South Texas Entertainment Art Music
STX MEDIA-It's Story Time Telling Tales
STEAM Being a small company like, STX Media, usually means you wear more than one hat. What are your roles?
Sal Hernandez (SH) Executive producer, director of communications, production manager, makeup artist, screenwriter, actor… I’m sure there are more.
Jacob Grim (JG) Director for all productions, editor, cinematographer, graphics artist, screenwriter, and little bit of acting.
SH The cool thing about our partnership is that we identified what we were responsible for early on. We had the discussion of “what can and can’t you do; what can and can’t I do” and we stay within our lanes. I handle a lot of the business stuff; however, Jacob and I work together on all decisions. Nothing gets done without an okay from both of us and that’s the same for an artistic standpoint as well.
JG No production or story ideas will go through until we’ve both gone through it and have our say.
STEAM That probably helps you find the little things.
SH We’re open like that on the set too. If someone (an actor) says he can’t do a line or can’t physically do something we’re open to making changes. The script is not a Bible; it’s a blueprint for what we want to do.
JG We are both pretty good about writing dialog, so that it feels like something a person would say. Our scripts are not grammatically correct and without slang; we put in what people do and say, not how it’s supposed to be.
STEAM What exactly does STX Media do?
SH Horror films, commercials, graphic design, commercials, logistics, and music videos. We also manage personal appearances and other public relations for Teri McMinn and Ed Guinn, who are original cast members of the original Texas Chainsaw Massacre (1974), as well as its Director of Photography Daniel Pearl. We’ve recently partnered up with the coordinator of Fantom Fest, a San Antonio horror convention, to facilitate the event’s first Horror Film Festival.
JG In fact we just completed a music video for Sabbath Assembly, a metal band from New York. They came here, we shot it at Zeros, and it is a great video.
STEAM How did you get interested in the horror genre?
JG I have always had a passion for it. I would stay up and watch horror movies at night and as a kid I knew it wasn’t real, but I wanted to know how it worked and how they made it. I was so curious about it that I would go to the library. I was very little there was a book about the monsters in the old movies and I remember checking it out and looking at the pictures, and saying that I want to be able to do that. So, even as a youngster I was into writing scripts; my mom still has some. Then as I was growing up I would mess around with my parents VHS camcorder and make little movies. And as I got older it became more financially feasible to make movies on my own using digital camcorders. DSL’s came out about the time 7-Days Competition started, so my friend and I said, “Let’s try it!” And that was my first short film.
SH I was not a sheltered child, so when I was very little I was watching horror films. I remember there was a hallway going to the restroom and I would run through the hallway, smashing into the wall at the end, and say Freddie Krueger was after me. I loved going to my grandmother’s house because she had cable and I could watch more horror films. Watching was only part of it; I was interested in how they made people look like that. And of course that’s how my interest started me in studying. Around 2008, 2009 a friend of mine and I were talking about movies and that we should film one, and I finally said, “Let’s just do it. Put up or shut up.” So we made a short.
STEAM How long have you worked together as STX Media?
JG In May it’ll be two years.
SH Jacob and I had done a short together, “Deviant Behavior,” (which is going to be our next feature film) and then went our separate way. We came back together to work on a short, Stained Affection, for the South Texas Underground Film Fest (STUFF) in 2012 which won Best Story. Well, we realized that we worked well together on this project and decided to do a horror comedy with “The Roommate.”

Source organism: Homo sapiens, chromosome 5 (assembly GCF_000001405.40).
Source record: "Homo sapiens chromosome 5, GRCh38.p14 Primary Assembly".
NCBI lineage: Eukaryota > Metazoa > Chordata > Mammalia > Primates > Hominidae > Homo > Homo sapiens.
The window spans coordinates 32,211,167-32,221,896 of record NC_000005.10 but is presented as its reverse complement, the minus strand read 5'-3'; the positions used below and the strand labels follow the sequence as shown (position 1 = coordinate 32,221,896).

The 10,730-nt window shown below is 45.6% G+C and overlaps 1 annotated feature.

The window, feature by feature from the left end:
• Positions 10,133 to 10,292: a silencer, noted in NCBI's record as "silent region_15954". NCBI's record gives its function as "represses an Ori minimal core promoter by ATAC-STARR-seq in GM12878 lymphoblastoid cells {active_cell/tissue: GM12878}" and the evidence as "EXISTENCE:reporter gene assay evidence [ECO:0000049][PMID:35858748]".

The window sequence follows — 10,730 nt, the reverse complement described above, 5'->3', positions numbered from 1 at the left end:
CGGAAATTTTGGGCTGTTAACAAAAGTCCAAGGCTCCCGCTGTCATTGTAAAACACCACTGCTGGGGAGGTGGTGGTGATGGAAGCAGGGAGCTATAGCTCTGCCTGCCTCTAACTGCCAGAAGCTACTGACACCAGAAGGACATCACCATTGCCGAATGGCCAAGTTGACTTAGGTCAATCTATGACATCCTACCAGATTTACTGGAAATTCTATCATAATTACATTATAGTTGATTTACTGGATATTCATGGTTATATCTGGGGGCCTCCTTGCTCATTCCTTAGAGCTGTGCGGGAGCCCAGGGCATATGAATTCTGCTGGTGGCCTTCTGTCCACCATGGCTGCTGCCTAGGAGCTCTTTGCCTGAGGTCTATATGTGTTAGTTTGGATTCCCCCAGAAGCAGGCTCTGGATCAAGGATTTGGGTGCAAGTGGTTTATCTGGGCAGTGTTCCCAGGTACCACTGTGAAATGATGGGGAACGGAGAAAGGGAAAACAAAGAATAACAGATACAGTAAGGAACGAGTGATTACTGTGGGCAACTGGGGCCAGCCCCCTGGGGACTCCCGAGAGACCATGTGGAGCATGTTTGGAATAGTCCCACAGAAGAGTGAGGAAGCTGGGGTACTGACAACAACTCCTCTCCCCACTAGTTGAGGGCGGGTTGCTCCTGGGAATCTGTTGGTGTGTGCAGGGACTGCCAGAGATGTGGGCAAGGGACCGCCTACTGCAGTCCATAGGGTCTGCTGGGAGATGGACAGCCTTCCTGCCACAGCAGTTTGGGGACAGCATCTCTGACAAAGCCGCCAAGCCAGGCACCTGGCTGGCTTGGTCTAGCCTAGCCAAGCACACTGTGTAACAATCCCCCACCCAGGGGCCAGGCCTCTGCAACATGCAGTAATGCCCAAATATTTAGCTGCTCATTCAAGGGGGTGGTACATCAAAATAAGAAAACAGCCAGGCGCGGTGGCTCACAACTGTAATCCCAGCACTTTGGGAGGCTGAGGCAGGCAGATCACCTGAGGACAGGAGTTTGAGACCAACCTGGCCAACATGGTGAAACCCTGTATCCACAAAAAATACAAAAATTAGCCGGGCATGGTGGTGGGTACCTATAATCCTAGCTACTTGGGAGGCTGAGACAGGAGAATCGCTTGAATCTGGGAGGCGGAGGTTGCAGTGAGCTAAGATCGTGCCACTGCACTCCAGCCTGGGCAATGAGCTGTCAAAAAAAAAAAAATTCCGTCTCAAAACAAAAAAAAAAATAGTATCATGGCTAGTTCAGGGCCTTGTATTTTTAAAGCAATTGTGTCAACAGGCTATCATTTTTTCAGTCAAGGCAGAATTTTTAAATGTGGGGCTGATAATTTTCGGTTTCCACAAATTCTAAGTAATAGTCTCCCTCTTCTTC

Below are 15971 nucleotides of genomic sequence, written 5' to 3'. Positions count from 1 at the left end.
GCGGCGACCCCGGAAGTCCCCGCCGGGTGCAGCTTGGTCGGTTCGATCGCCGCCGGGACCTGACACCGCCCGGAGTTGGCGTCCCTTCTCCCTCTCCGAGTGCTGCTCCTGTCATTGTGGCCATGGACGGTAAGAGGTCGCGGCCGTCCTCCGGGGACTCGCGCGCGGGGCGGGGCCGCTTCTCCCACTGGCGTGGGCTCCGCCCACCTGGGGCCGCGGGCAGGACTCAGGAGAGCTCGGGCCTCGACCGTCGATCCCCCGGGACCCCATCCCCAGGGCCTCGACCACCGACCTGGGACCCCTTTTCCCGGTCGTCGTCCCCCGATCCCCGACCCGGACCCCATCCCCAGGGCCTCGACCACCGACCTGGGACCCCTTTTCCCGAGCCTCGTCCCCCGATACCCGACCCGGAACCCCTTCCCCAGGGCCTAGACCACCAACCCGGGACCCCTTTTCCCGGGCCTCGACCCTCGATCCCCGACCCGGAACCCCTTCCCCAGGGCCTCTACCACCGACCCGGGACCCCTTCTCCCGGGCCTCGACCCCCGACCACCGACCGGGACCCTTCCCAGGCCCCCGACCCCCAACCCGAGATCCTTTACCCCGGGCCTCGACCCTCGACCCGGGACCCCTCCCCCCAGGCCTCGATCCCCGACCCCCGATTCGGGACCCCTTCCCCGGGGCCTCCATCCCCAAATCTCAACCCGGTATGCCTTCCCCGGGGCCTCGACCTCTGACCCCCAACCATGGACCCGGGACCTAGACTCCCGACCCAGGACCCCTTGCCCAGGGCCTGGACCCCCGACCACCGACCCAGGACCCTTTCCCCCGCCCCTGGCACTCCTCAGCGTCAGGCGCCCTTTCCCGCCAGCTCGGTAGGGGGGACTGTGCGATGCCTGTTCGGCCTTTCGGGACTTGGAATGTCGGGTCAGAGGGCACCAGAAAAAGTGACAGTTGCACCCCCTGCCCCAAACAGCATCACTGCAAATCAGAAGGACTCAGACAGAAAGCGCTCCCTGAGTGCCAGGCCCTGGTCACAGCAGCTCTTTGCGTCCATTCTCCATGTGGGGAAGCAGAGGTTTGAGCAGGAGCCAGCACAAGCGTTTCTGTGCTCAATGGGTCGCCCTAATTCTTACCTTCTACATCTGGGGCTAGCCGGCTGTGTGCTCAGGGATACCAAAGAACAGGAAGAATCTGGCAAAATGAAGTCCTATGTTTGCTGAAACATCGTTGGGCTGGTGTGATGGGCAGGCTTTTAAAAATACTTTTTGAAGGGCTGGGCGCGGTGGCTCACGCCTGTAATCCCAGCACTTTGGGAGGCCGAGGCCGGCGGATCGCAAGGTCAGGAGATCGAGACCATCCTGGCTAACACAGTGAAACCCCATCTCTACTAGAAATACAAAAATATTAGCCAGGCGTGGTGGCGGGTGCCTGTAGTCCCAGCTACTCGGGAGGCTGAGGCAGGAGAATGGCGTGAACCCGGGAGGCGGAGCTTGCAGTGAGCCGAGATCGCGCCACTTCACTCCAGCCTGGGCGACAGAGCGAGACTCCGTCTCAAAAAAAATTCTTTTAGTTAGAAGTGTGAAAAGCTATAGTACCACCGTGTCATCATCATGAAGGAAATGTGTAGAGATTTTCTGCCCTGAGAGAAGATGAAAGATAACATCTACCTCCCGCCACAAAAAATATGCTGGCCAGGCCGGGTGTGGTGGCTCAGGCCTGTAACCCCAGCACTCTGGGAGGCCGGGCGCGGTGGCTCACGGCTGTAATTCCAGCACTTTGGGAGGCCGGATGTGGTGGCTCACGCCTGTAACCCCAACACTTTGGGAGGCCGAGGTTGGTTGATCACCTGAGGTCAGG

In these two years we have done somethings that I never imagined we’d get to… like interviewing Marilyn Burns, who was the original scream queen in The Texas Chainsaw Massacre and it was actually her second to last interview before she passed away. We interviewed Tony Todd, who most famously played Candyman. We also interviewed James O’Barr, the creator of The Crow.
STEAM How did you get these interviews and what are they for?
SH It was just a chance we took; we asked and they said yes, so we filmed the interviews and have them on our Facebook page.
STEAM Besides horror, what other genre’s do you work in?
SH My own take it is that with a horror movie you can sell it anywhere, anytime. However, you can’t sell a comedy or a romantic comedy as easily unless you have big stars in it. Horror films work because as long as you have good actors that the audience can identify with (actors that resemble a niece, a nephew a friend) you can put those actors in a situation and the audience will follow. And historically if you look a lot of big actors they had their start in horror, like Kevin Bacon and Johnny Depp. Actually, Universal, a major film company, started with horror films.
JG The reason you can do horror is because you can combine it with any other genre; horror-comedy, horror-action, horror-romance. It’s just a pliable genre that can be molded with anything. That’s what The Roommate was, a horror-comedy. That’s what I personally like about horror. Also, you can sell horror anywhere. It has ups and downs as a genre, however it is always there and people like to be scared. So, take The Roommates. It is a comedy, with the funny lines and situations, but it’s got the scary parts too. The Roommate has been nominated at a number of film festivals for Best Short, Best Actors Actor and Actress, Best Screenplay Writing, and Best Directed. At the Austin Indie Flicks it was also nominated for Audience Favorite.
SH It was off the cusp of this success that we decided to do another short, why don’t we take all of these great ideas we have and make a full-length feature, Dreadtime Stories. Some of the shorts are films we had done and wanted to make changes, improvements to or ideas that we had and wanted to do.
STEAM How did you get in the make-up side?
SH Well, it all started with the movie “Halloween” for me. I had just learned that foam latex is the same stuff used in filming. Its foam rubber and sponge finally mixed together, kind of like a kitchen sponge. When it attaches to your skin it forms a bond and moves with you, your expression on the outside is what you’re doing. In fact, in Dreadtime Stories, you’ll see former Halloween costumes that I put together.